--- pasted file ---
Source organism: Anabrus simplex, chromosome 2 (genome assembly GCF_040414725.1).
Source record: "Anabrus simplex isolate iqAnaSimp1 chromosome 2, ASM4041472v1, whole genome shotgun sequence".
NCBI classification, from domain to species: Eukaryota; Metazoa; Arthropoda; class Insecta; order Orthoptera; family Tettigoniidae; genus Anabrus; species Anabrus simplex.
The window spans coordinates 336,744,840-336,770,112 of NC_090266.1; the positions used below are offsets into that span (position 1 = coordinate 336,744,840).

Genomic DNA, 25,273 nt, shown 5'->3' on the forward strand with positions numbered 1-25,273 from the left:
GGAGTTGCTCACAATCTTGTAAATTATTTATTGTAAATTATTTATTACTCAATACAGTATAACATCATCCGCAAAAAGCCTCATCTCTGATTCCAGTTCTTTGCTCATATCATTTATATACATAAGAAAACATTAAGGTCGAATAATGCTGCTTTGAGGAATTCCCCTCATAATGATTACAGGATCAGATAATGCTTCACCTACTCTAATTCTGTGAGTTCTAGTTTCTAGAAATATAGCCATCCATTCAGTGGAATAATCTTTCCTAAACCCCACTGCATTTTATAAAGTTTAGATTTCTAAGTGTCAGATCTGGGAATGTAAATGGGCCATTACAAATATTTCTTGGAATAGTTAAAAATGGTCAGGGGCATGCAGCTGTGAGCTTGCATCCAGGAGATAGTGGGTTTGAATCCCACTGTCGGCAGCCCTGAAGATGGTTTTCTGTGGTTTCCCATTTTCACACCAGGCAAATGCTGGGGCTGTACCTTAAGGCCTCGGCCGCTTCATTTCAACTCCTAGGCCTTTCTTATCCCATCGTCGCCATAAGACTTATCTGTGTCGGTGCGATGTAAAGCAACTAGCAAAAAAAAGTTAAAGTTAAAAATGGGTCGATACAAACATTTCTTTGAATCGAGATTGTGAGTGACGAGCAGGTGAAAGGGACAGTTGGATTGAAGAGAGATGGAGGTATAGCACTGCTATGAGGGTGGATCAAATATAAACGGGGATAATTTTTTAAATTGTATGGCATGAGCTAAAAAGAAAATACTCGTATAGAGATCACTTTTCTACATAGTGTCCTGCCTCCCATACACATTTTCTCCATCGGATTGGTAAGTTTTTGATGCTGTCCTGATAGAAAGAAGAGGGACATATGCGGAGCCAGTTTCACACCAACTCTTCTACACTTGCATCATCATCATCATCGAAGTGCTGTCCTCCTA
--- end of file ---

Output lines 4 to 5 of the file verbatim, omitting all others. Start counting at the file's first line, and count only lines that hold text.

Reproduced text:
The window spans coordinates 336,744,840-336,770,112 of NC_090266.1; the positions used below are offsets into that span (position 1 = coordinate 336,744,840).

Genomic DNA, 25,273 nt, shown 5'->3' on the forward strand with positions numbered 1-25,273 from the left: